New Year’s Eve Sermon on Luke 13:6-9
Text: Then he told this parable: “A man had a fig tree growing in his vineyard, and he went to look for fruit on it but did not find any. 7 So he said to the man who took care of the vineyard, ‘For three years now I’ve been coming to look for fruit on this fig tree and haven’t found any. Cut it down! Why should it use up the soil?’
8 “‘Sir,’ the man replied, ‘leave it alone for one more year, and I’ll dig around it and fertilize it. 9 If it bears fruit next year, fine! If not, then cut it down.’”
It seems as though at New Year’s people tend to make resolutions for the next year. Many of them deal with health. Some make the resolution to exercise more in the new year. Others make the resolution to get more sleep. We might make the resolution to eat more healthy foods in the new year. We resolve to eat more fruits and vegetables. This evening, I am going to talk about a resolution, but it is not to eat more fruit. Rather, we will discuss the new year’s resolution to produce more fruit.
Jesus had just been talking about a number of instances where people died in tragic ways. In the first instance, the soldiers of Pontius Pilate killed a number of people as they were about to make their sacrifices. In the second, eighteen people were killed when a tower collapsed and fell on them. The people were wondering if these were things sent from God because he was angry with the victims. Maybe, they had committed such horrific sins that God was putting them to death. Jesus assured the people that this was not the case, at all. He, then, adds the words, “Unless you repent, you too will all perish.” In other words, Jesus was telling the people that they should not think so highly of themselves that they believe that they were above sinning. Each one should be concerned about how they were living their lives.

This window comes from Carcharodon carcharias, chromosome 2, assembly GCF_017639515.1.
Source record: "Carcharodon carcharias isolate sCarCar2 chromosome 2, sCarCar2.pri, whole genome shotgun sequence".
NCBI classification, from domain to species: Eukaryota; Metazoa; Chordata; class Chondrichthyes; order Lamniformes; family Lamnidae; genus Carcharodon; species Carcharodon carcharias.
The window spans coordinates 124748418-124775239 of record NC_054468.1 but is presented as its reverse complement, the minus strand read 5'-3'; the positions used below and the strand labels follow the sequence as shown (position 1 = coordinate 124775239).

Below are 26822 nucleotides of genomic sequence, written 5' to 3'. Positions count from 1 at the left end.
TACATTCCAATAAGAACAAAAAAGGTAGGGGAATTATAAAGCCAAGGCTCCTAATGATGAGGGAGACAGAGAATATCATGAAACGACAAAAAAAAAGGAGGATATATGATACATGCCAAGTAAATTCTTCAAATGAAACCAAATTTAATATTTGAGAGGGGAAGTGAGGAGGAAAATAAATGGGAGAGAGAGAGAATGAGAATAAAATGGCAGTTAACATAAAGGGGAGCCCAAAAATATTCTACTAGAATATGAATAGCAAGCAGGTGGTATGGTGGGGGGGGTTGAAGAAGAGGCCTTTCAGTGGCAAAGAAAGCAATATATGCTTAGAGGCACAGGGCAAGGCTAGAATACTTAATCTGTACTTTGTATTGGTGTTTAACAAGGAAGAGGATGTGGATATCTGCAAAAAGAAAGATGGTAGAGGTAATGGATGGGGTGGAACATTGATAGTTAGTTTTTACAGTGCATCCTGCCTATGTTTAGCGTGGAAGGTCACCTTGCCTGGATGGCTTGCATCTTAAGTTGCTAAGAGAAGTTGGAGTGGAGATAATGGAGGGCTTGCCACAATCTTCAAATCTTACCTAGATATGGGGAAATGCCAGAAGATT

It is on this backdrop that Jesus tells the parable, which is our sermon text for this evening. As you listen to this parable of Jesus, it is hard to find any good news in it. It talks about the landowner, who came and looked for fruit on this tree for three years, but never found any. As a result, he tells the one who took care of the vineyard to cut it down. After an impassioned plea from the caretaker for more time, we hear the ominous words, “If it bears fruit next year, fine! If not, then cut it down.” Where is the good news in this parable? Where is the gospel, which sounds so sweet to our ears?
One place where it is found is the fact that the fig tree is growing in his vineyard, in the first place. Our text says that the fig tree was “growing in the vineyard.” The original Greek word that is translated here as “growing,” really has the idea that it was planted there. The owner took special care to place this particular tree in his vineyard. He chose this tree and carefully planted it there. This reminds us of the fact that God chose us, before the creation of the world, to be his own. He wanted us to be a part of his kingdom. This would have been impossible, because of our natural state. We are born with sin. We did not deserve to be in God’s kingdom, bearing fruit, but rather to be tossed onto the brush pile and burned with the eternal fires of hell.